A short story based on the image shown
from a prompt from Writers Unite! – August 2019
Love from a Hummingbird
A Short Story by Lynn Miclea
Matthew pulled on the oars, gliding the kayak gently through the canal. He breathed in, taking the rich, humid air deep into his lungs. He loved being out here in the bayou with nothing but the gentle flow of the water, the overhang of trees brimming with fragrant green leaves, and the birds that silently watched as he eased by.
He loved these inlets and byways that he had discovered off the main river. He was a few miles from the main tributary that fed this area, and it was private, serene, and cozy here. He rarely saw another person this far off the main waterway, and he liked it that way.
He wished Amber could have been here. But it hurt too much to think about that, and he pushed it from his mind and kept paddling.
He aimed the kayak down another channel, farther away from the original river. Huge cypress trees lined the banks, weeds jutted out of the water, and a few wading birds stood along the side. A deep sense of peace permeated the entire area.
Finally reaching his destination, Matthew paddled the kayak onto a small sandy shore, one of the few small islands that he knew in this area, and one that he had only been to one time.
He got out and pulled the kayak up onto the soft sand so it wouldn’t be sucked out with the gentle pull of the water. He knew Amber would have loved this. She had loved the water, she had loved kayaking, and best of all, she had loved him.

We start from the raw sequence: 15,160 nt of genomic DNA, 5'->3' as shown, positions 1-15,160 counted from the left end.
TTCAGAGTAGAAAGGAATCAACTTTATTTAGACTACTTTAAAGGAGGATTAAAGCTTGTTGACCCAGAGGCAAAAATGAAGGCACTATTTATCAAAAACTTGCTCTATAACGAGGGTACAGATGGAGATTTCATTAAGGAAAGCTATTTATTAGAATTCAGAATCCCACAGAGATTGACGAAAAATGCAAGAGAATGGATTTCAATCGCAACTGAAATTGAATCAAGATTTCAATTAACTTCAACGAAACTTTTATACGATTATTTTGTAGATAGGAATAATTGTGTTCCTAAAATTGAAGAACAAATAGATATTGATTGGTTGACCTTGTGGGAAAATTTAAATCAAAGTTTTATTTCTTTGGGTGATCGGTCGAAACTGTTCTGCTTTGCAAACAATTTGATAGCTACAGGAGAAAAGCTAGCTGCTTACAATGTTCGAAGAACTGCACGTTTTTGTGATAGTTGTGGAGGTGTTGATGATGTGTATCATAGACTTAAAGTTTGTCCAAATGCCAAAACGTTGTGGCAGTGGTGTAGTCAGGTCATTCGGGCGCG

He pictured her in the blue and purple dress that he loved the most — the one she wore on their second date when he had taken her dancing for the first time. He could still see it and the way the beautiful, silky dress swirled and flowed as she moved, the blues and purples swishing back and forth. He shook his head. He couldn’t think of that now. The ache in his heart felt like it would overwhelm him. One hot tear slid down his cheek, and he quickly brushed it away.
He pulled out a plastic bag from one end of the kayak and sat in the warm golden sand. Unwrapping his chicken sandwich and opening a small bag of potato chips, he settled in and took a deep breath. He couldn’t bring Amber back, and he needed to find a way to live without her.
Against his will, his mind drifted back and he pictured her honey-blond hair falling in waves below her shoulder. Dancing with her and holding her close. The softness of her skin and the smell of her hair. He took a deep breath. The pain of her illness and then her death six months ago threatened to overwhelm him. His eyes burned with tears.
He ate his lunch, swallowing past the lump in his throat. He opened a can of beer and gulped it down. It was hard to do anything without thinking of her.
Looking around at the rippling water and the canopy of trees, he knew there was nothing like this anywhere else, and it was the only place where he felt at peace. He tried to appreciate the beauty of the area and ignore the aching emptiness he felt. It was not the same without her, and it never would be. But he still loved being here, and he listened to the subtle sounds of the water, birds, leaves, and insects that surrounded him.
After finishing his lunch, he put all the trash in a bag, placed that in the kayak, and then inched the kayak into the water. Holding the kayak steady, he carefully climbed in, let out a loud belch, and dipped the paddles into the water.
Matthew moved the kayak out toward the larger inlet. Having only been to this small island once before, he hesitated when he came to the first split in the water channel. Which was the way home? Was it to the right or the left? He thought it was to the left. But it didn’t look familiar. It must be to the right. He paddled to the right, passing more cypress trees.